Water Quality Becomes Top Environmental Concern
19 April 2005
Water Quality Becomes Top Environmental Concern
New Zealanders are being increasingly concerned about the quality of rivers, streams and lakes, with one in four rating them in a bad or very bad condition.
In a biennial survey by environment specialists at Lincoln University, 19% of respondents ranked water quality as their main environmental concern, compared with only 10 per cent in 2002. The response means that water quality has overtaken air pollution as New Zealanders’ leading environmental concern.
Research leader Dr Ken Hughey says the increase in negative perception is substantial and must be taken into account by policy makers, regulators and resource managers. He says the research shows that local knowledge is generally accurate about the quality of water resources.
“We’ve looked at people’s perceptions about fresh water quality and lined those up against the data and indicators for streams, rivers and lakes – and what we’re finding is that people have a very good feel for their local or regional water resources.
“People are rating New Zealand’s fresh water resources as good or very good overall because they are aware that our major rivers and remote areas like Fiordland have high water quality. But most people live near the coast and are familiar with the state of lowland water reserves – local streams and rivers – which explains why there’s a difference between local and national perceptions.” The survey of 2000 people found:
Pollution issues (air, water, and solid waste disposal) were rated as the most important environmental issue facing New Zealand. Rivers and lakes, wetlands and marine fisheries were perceived to be in the worst state, but were still rated highly; a quarter of respondents (24%) rating them ‘very bad’ or ‘bad’. Rivers and lakes, marine fisheries, and air quality were judged to be the least well managed of the 11 components of the environment studied; More than 30% of respondents considering management to be poor or extremely poor. Management of farm effluent and runoff was perceived to be the least well managed of the environmental problems investigated; There was very strong support (52.8%) for a $20 per year increase in rates to fund lowland stream enhancement; There was very strong opposition to statements that more water could be extracted from large rivers for irrigation (56.9% opposed) and from lowland streams (72.2% opposed); New Zealanders considered the state and management of the environment to be good and better than in other developed countries; Native forest and bush was rated to be in the best state of the 11 components of the environment studied.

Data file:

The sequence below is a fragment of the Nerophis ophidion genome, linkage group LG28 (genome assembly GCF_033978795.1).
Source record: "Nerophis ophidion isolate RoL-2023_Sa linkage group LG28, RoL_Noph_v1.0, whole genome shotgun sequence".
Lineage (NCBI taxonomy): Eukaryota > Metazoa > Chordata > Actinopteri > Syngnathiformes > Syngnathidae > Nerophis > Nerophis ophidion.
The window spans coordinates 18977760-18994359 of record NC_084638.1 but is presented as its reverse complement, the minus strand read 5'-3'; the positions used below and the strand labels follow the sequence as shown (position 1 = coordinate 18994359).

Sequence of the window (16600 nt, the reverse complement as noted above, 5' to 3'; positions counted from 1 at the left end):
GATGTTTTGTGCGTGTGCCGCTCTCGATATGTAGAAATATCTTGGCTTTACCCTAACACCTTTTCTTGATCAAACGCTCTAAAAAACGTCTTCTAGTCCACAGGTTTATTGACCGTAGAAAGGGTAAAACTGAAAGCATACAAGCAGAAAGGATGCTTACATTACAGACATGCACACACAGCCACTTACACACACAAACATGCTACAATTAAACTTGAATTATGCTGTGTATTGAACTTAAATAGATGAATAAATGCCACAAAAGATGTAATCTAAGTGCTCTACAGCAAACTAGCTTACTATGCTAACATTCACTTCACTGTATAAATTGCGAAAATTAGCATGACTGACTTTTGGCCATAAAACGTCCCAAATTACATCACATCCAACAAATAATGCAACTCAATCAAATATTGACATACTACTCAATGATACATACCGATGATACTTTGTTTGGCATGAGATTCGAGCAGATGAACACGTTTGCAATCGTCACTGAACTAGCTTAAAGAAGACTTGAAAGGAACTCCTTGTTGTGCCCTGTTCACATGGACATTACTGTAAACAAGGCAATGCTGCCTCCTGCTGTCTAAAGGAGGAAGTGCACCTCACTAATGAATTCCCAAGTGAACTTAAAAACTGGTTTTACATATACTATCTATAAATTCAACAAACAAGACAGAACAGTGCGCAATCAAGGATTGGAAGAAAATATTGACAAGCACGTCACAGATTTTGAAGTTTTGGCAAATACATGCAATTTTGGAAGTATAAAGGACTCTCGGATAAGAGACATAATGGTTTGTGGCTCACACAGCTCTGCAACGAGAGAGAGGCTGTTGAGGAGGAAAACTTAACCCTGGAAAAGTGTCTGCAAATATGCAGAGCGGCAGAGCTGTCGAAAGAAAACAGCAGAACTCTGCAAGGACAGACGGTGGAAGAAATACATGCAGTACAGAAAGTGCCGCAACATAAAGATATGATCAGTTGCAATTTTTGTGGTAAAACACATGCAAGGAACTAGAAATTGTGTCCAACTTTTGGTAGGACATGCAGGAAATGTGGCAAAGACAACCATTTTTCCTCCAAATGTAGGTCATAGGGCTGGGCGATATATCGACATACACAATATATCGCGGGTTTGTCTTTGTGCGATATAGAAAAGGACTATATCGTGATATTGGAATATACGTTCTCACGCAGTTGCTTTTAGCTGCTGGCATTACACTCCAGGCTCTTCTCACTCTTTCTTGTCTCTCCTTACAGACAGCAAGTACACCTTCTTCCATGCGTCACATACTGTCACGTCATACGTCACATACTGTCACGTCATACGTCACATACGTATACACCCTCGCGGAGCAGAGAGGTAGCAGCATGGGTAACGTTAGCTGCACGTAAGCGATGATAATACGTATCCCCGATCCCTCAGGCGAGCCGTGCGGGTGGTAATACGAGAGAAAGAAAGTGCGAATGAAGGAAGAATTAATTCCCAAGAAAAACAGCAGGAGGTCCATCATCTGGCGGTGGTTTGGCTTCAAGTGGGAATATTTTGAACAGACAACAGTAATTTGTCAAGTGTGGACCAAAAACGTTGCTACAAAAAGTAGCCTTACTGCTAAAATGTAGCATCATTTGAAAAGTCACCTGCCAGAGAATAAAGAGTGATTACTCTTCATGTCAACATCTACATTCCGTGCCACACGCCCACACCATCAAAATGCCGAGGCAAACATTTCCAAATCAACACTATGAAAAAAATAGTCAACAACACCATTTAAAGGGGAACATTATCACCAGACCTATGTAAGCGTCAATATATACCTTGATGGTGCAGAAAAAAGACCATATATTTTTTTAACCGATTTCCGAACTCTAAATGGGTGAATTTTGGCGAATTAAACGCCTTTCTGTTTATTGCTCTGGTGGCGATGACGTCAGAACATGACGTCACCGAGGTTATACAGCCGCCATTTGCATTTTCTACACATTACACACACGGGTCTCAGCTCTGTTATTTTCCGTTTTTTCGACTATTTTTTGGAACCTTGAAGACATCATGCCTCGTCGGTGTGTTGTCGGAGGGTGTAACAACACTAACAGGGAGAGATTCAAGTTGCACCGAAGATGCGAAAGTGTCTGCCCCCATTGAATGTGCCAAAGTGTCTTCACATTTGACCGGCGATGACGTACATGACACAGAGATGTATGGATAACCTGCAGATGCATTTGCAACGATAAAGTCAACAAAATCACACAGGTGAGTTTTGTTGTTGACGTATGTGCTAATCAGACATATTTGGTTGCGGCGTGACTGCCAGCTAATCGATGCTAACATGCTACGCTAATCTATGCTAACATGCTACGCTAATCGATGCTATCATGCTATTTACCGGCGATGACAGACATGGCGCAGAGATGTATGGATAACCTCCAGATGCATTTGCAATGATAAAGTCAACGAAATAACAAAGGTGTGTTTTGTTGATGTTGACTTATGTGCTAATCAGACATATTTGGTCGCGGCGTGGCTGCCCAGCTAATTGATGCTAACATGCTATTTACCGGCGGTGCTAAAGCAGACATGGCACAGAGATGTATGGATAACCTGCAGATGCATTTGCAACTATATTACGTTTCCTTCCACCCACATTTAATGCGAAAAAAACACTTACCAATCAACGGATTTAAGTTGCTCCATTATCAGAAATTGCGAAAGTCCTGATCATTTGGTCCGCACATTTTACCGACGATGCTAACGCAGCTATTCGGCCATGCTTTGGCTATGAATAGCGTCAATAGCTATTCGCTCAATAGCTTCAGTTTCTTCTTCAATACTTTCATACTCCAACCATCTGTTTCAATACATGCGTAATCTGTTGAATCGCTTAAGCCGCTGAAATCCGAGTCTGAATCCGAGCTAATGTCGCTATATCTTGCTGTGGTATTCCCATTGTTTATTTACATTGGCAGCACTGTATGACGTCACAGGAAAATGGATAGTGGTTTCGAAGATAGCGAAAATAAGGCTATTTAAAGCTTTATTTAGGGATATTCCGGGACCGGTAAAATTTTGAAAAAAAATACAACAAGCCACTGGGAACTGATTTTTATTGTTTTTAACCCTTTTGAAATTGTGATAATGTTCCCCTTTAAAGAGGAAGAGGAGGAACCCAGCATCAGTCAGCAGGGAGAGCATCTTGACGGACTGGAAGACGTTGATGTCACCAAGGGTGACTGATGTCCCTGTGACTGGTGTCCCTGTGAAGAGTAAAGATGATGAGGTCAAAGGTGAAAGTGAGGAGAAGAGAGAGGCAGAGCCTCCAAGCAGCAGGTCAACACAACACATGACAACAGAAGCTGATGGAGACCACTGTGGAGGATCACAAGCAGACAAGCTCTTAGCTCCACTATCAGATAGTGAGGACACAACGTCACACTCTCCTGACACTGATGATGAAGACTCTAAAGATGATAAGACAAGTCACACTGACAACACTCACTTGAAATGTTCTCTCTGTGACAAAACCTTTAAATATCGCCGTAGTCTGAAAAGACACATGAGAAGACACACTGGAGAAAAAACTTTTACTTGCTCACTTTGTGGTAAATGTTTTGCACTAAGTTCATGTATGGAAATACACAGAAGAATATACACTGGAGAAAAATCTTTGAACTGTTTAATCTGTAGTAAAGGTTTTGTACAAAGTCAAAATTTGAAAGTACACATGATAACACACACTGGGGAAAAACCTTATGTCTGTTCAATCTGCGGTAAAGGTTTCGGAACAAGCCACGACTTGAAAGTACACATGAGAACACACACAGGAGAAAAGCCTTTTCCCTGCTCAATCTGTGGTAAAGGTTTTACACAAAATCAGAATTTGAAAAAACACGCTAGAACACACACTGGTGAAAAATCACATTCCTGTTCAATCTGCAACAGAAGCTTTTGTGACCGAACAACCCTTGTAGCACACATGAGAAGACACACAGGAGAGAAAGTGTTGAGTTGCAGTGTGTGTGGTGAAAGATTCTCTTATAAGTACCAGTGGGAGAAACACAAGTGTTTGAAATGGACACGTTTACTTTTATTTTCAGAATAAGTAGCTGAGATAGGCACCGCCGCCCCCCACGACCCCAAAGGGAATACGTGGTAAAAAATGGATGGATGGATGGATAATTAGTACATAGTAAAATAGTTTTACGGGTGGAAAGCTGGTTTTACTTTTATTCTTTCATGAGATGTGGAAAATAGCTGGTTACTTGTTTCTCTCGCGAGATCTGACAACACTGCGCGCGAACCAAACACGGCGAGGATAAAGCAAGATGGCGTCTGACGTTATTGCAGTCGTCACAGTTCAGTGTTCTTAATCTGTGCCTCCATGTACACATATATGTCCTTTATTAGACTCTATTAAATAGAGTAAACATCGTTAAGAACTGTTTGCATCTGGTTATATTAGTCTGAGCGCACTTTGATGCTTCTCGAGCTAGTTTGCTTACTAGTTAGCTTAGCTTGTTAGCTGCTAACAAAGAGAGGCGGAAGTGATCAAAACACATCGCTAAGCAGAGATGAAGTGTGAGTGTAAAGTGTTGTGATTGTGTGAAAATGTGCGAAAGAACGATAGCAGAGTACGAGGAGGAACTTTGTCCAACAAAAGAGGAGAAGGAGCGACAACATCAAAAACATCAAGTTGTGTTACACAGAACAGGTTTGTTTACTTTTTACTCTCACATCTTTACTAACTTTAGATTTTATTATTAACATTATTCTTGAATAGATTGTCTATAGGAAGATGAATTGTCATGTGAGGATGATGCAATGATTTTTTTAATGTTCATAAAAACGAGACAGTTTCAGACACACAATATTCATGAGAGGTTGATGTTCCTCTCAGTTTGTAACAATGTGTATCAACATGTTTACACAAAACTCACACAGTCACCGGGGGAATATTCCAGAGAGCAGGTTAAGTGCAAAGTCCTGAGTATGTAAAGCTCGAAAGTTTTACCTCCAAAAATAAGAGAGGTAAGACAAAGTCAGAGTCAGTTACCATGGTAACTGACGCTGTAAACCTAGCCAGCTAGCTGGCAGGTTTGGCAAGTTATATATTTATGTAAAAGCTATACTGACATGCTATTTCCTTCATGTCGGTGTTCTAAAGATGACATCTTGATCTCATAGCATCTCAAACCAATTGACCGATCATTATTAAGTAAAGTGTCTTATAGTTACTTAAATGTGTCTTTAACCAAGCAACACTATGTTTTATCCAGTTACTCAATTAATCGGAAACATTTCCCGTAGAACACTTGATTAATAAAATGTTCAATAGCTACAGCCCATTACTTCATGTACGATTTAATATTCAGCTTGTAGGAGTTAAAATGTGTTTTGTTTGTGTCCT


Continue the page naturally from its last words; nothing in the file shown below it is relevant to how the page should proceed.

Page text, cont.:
The survey asked people to identify up to three main causes of damage to water in rivers and lakes, and to groundwater. Farming (43%) and sewage and stormwater (41%) were identified as the main causes of damage to water in rivers and lakes; and hazardous chemicals (33%) and sewage and stormwater (33%) were perceived to be the main causes of damage to groundwater. Farming, industry and waste disposal were also seen as important causes of damage to groundwater.
Regional responses differed significantly, with southerners more likely to have a positive view of their rivers and lakes. Northerners also rated their groundwater quality lower and were also more likely to feel water quality has declined in the past five years. The central region had a significantly more positive view of current water quality than other regions. Of the ethnic groups, Maori were most likely to perceive water quality as bad and getting worse, whereas those of “other” ethnicities had quite positive assessments. Anglers were significantly more likely than non-anglers to perceive river and lake water quality as ‘bad’.
Dr Hughey says the study raised some major questions about water management and the lack of water management plans in areas such as Canterbury.
“Canterbury uses more freshwater resources than any region in the country and yet none of the four councils studied has an approved water plan for their area. This seems amazing given the level of regional and national concern about water, and given that the Resource Management Act has been in effect for 14 years.”
About the study: “Public Perceptions of New Zealand’s Environment.” Lincoln University has been measuring New Zealanders’ perceptions of the state of the environment, including freshwater resources, through a biennial postal survey since 2000. The purpose of the long term study is to enable comparison of public perceptions with official data on the State of the Environment, to highlight differences in scientific evidence or management initiatives.
The survey measures perceptions of thirteen natural resources, as well as pressures on freshwater, the current and changing state of rivers and groundwater, and quality of the management response to freshwater issues.